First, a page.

Tag Archives: matchstick puzzles

Jim Loy, Exploding Dots, and an Advent Calendar

Jim Loy

Jim Loy

Welcome to this week’s Math Munch! We’ve got a mathematical advent calendar for you, two new puzzle pages, and a whole course’s worth of videos and problems to think about. Let’s get into it.

Up first, if you like you can read all about Jim Loy (and just about anything else) on his enormous website. The thing I want to share with you are Jim’s puzzle pages. You could pull out some toothpicks or spaghetti and try these matchstick puzzles, or perhaps you want to give his maze a try. Or maybe you just want to learn about the pig pen cipher, a kind of code.

Matchstick Puzzles

Matchstick Puzzles

Jim's Maze

Jim’s Maze

pig pen cipher

Pig Pen Cipher

advent calendar 2Up next, some math in the holiday spirit. Plus Magazine has a nice little advent calendar going on again this year. They’re counting down to Christmas by posting their “favourite bits of maths” – a new post each day. On the website you can see preview pictures for each day, which has me pretty excited. What could #7 be? What is going on in 18?! Check out #2. It’s a nice little explanation of a classic math story about Achilles and the tortoise. (Zeno’s Paradox). Plus Magazine is a great website in general, but you have to be prepared to do some reading. According to their about page,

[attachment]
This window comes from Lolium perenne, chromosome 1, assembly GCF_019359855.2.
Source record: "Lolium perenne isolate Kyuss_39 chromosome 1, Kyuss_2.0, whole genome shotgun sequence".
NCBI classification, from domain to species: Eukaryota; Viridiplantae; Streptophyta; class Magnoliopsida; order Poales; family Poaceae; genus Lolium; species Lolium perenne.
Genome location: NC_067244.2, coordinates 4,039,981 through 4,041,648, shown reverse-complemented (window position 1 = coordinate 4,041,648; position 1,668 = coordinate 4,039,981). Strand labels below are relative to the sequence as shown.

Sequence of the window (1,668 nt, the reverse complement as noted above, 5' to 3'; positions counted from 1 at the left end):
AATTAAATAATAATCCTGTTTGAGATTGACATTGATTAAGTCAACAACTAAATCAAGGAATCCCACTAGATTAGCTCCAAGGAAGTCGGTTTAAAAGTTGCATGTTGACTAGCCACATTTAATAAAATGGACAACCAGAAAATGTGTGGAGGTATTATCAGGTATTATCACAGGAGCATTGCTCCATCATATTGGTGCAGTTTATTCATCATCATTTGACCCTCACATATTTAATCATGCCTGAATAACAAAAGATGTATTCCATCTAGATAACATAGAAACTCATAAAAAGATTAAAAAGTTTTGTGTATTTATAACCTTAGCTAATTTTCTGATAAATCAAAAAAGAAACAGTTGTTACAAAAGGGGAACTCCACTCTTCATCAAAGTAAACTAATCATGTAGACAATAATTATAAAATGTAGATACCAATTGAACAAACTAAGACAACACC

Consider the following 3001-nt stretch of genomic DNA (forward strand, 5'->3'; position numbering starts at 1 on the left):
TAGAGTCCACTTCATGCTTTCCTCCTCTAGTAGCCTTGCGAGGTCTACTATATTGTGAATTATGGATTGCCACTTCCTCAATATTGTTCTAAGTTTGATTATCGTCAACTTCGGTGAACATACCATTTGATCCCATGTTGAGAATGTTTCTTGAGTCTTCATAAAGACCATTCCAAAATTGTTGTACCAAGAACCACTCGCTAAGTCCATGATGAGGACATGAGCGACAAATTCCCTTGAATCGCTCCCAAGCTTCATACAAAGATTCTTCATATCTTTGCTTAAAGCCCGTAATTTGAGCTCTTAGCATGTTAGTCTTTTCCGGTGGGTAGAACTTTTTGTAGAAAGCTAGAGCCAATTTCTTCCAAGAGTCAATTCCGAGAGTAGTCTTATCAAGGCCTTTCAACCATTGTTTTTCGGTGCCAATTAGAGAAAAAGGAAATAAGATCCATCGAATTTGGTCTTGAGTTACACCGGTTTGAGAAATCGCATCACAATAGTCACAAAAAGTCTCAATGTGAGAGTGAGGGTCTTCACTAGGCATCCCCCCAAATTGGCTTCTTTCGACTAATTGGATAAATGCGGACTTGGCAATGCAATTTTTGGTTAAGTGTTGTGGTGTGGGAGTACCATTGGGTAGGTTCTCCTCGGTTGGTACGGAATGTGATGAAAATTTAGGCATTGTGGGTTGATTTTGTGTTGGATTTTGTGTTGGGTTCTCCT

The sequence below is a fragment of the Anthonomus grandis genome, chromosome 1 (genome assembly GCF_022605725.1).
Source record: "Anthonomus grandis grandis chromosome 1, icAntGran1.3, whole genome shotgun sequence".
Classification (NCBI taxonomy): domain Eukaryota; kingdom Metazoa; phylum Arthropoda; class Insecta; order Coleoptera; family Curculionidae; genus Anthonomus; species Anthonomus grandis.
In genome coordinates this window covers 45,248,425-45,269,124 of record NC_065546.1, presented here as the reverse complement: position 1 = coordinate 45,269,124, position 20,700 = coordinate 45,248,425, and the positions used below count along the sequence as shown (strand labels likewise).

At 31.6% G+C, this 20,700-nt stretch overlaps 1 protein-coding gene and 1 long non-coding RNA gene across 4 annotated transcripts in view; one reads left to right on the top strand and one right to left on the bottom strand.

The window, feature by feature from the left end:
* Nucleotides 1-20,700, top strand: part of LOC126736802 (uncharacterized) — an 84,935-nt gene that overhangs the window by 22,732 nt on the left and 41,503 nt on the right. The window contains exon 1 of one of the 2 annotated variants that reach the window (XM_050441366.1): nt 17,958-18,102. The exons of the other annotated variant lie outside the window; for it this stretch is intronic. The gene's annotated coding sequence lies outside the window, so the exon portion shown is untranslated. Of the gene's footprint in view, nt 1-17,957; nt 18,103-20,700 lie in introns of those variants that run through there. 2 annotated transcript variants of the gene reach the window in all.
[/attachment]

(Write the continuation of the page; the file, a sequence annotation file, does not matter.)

Plus is an internet magazine which aims to introduce readers to the beauty and the practical applications of mathematics. A lot of people don’t have a very clear idea what “real” maths consists of, and often they don’t realise how many things they take for granted only work because of a generous helping of it.”

BONUS:  Take a look at the Plus Mag puzzle page!

Finally, you might remember James Tanton for his partition videos. Well, he just released a really cool series of videos and math activities that’s completely free and online. It’s kind of an entire math course (but it’s unlike any course you’ve  seen before), and it’s called “Exploding Dots.” As James says in the intro video above, this is his favorite topic of all time! The course is broken up into 4 lessons, with a handful of videos in each lesson, and there are some really nice questions to think about. I’ve studied math for many years at this point, but there were lots of things that surprised me.

If you’re ready to dig in, here’s a link to Lesson 1.1 Base Machines.

Have a great week, and bon appetit!